Sort rape convictions or go, Labour tells Bucklandon June 20, 2021 at 4:05 am

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Labour says the justice secretary must resign if he cannot reverse low rape convictions in a year.

David Lammy and Robert Buckland

image copyrightPA Media

The justice secretary must resign if he cannot reverse low conviction rates for rape within a year, Labour has said.

Shadow justice secretary David Lammy said Robert Buckland shed “crocodile tears” when he apologised for convictions falling to a record low.

A government report this week said only 3% of reported rapes in England and Wales resulted in a prosecution in 2019-20 – down from 13% five years ago.

A Ministry of Justice source said Mr Lammy was playing politics.

Earlier this week, Mr Buckland said he was “deeply ashamed” that convictions for rape and other sexual offences in England and Wales had dropped to the lowest level since records began.

He admitted budget cuts were partly to blame and set out plans for a “system and culture change”.

Mr Lammy said: “The justice secretary’s crocodile tears will mean nothing if the government fails to reverse its disastrous failure of rape victims.

“The Conservatives’ decade of cuts to the justice system has let rapists and other violent criminals off the hook while denying victims justice…

“If he cannot reverse these figures within a year of his apology, the justice secretary should do the honourable thing and resign.”

The latest figures from the Crown Prosecution Service show there are an estimated 128,000 victims of rape and attempted rape a year. But only 1.6% of reported cases result in a charge.

The Ministry of Justice source said Mr Lammy’s comments showed “naivety and a poor understanding of the criminal justice system to think that five years of decline can be reversed at the drop of a hat”.

“We’re focused on delivering justice for victims, not headlines for newspapers,” he added.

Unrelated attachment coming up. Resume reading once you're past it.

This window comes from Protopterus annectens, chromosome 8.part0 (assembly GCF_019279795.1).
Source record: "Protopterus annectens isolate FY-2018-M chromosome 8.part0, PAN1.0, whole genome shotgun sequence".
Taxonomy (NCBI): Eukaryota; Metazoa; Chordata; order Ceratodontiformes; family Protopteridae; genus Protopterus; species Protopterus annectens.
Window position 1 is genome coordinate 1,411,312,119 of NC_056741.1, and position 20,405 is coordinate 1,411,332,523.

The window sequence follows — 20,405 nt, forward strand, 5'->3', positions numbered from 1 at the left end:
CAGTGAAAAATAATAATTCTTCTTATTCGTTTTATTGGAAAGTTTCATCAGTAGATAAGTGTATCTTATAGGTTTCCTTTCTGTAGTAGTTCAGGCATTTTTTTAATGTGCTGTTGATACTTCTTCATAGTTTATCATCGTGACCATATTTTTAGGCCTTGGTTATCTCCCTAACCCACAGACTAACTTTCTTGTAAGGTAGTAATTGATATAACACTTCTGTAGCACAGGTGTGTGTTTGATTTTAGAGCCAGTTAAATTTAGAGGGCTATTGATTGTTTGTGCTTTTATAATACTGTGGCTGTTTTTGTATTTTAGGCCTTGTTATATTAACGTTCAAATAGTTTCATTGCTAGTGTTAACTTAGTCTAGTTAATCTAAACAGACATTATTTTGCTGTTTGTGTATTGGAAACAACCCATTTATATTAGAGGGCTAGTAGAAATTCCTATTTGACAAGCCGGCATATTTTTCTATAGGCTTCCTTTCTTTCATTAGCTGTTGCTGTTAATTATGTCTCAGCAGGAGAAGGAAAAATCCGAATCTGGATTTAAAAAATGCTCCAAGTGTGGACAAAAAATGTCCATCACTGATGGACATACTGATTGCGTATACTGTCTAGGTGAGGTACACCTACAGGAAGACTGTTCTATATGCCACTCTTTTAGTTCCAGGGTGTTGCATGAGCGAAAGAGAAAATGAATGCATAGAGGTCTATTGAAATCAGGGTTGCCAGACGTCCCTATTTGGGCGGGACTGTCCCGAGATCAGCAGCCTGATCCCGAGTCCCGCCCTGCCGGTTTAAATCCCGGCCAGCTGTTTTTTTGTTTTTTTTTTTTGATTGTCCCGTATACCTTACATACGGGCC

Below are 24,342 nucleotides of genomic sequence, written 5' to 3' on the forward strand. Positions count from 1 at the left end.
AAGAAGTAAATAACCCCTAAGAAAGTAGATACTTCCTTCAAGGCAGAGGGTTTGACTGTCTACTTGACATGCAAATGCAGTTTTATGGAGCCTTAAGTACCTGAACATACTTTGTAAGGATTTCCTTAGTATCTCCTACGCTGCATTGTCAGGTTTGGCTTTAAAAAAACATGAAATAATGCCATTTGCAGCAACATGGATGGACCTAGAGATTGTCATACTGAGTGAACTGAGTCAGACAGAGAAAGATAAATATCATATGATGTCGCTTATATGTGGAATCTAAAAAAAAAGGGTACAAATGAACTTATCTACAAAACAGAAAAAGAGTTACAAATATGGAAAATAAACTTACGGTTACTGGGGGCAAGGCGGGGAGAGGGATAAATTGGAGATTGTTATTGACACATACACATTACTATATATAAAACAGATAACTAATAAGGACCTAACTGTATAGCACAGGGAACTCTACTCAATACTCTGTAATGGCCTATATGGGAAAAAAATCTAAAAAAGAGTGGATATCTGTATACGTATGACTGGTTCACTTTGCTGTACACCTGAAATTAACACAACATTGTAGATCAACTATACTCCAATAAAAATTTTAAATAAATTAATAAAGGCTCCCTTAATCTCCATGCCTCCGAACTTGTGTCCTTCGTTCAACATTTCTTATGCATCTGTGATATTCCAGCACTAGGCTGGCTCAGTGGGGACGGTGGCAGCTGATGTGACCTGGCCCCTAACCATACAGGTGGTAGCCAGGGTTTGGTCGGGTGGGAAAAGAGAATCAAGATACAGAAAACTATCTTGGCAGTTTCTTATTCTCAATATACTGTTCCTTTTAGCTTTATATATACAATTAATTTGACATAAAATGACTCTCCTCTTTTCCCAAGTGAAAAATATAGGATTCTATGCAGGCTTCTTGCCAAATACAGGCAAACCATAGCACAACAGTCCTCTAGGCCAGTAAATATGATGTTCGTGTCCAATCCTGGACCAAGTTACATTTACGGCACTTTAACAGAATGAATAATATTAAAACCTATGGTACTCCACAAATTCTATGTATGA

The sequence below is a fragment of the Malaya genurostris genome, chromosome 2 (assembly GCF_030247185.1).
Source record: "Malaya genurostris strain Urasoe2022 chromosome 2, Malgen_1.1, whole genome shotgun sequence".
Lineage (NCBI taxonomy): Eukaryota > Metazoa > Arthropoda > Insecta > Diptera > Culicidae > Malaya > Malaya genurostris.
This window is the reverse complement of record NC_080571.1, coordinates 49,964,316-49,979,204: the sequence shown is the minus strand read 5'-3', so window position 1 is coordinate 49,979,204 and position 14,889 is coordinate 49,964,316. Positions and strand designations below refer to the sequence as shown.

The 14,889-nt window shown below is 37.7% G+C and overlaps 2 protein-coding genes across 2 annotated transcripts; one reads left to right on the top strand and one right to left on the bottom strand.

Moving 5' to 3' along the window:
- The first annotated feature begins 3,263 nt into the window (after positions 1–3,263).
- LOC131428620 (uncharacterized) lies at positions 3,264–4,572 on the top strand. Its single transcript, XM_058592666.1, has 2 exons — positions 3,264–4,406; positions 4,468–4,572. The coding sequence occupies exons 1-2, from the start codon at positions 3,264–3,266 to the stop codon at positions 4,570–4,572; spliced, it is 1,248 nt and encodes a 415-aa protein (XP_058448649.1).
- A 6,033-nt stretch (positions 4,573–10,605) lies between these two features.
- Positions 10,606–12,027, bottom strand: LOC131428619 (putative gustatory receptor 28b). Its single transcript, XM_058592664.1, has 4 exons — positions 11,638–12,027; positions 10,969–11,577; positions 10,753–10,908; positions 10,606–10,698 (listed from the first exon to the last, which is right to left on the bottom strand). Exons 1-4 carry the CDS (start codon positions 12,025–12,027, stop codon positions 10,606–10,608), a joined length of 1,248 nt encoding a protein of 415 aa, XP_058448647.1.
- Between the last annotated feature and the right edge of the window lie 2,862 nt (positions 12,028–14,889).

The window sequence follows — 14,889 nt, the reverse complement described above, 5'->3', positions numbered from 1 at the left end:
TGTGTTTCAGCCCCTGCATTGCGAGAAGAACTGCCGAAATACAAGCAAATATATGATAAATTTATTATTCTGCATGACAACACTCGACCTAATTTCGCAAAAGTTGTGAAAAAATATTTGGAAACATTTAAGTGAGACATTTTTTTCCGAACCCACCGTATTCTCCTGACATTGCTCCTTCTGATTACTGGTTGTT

The government has said it is considering allowing victims to pre-record their evidence to spare them the trauma of a courtroom trial.

Other plans set out in its report include:

  • Videoing victim’s cross-examination earlier in the process and away from the courtroom. A pilot will be trialled in several courts, with a wider rollout considered. This measure is already used for children and vulnerable victims and witnesses
  • Introducing better data extraction technology to reduce the time that victims are without their phones – with an aim to have them returned by police within 24 hours. Currently this process can take months causing distress for victims left phoneless at a time when they most need support from friends and family
  • Putting greater emphasis on understanding a suspect’s behaviour rather than focusing on a victim’s credibility

The report – commissioned in March 2019 – also said the volume of cases going to court should return to “at least 2016 levels” and that regular “scorecards” would be published to monitor progress.

There are many possible factors behind the fall in prosecutions.

The review argued it was due to “a strained relationship” between different parts of the system, lack of support for the victims and “an increase in invasive requests for their personal data”.

In rape investigations, there has been an increase in the amount of evidence to consider, often from phones and social media, making them more difficult for police, prosecutors and, potentially, victims.

Graphic showing rape case outcomes
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